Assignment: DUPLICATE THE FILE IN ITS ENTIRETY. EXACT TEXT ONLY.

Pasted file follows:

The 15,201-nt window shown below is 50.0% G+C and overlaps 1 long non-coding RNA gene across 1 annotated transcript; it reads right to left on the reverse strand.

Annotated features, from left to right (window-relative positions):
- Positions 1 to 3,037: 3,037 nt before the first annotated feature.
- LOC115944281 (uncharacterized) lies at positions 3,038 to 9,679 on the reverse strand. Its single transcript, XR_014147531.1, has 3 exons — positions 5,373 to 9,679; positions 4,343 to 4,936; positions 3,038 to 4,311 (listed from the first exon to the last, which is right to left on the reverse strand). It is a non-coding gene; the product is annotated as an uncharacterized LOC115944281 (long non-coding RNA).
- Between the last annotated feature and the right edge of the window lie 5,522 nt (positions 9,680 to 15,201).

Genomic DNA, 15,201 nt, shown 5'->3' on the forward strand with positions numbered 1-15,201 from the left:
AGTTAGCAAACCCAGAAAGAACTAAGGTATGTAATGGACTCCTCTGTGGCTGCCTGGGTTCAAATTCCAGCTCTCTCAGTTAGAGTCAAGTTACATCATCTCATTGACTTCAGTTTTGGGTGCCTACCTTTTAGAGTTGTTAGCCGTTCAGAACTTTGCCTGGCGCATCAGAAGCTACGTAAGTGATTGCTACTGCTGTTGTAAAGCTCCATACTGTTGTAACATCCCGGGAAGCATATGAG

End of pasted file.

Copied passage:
The 15,201-nt window shown below is 50.0% G+C and overlaps 1 long non-coding RNA gene across 1 annotated transcript; it reads right to left on the reverse strand.

Annotated features, from left to right (window-relative positions):
- Positions 1 to 3,037: 3,037 nt before the first annotated feature.
- LOC115944281 (uncharacterized) lies at positions 3,038 to 9,679 on the reverse strand. Its single transcript, XR_014147531.1, has 3 exons — positions 5,373 to 9,679; positions 4,343 to 4,936; positions 3,038 to 4,311 (listed from the first exon to the last, which is right to left on the reverse strand). It is a non-coding gene; the product is annotated as an uncharacterized LOC115944281 (long non-coding RNA).
- Between the last annotated feature and the right edge of the window lie 5,522 nt (positions 9,680 to 15,201).

Genomic DNA, 15,201 nt, shown 5'->3' on the forward strand with positions numbered 1-15,201 from the left:
AGTTAGCAAACCCAGAAAGAACTAAGGTATGTAATGGACTCCTCTGTGGCTGCCTGGGTTCAAATTCCAGCTCTCTCAGTTAGAGTCAAGTTACATCATCTCATTGACTTCAGTTTTGGGTGCCTACCTTTTAGAGTTGTTAGCCGTTCAGAACTTTGCCTGGCGCATCAGAAGCTACGTAAGTGATTGCTACTGCTGTTGTAAAGCTCCATACTGTTGTAACATCCCGGGAAGCATATGAG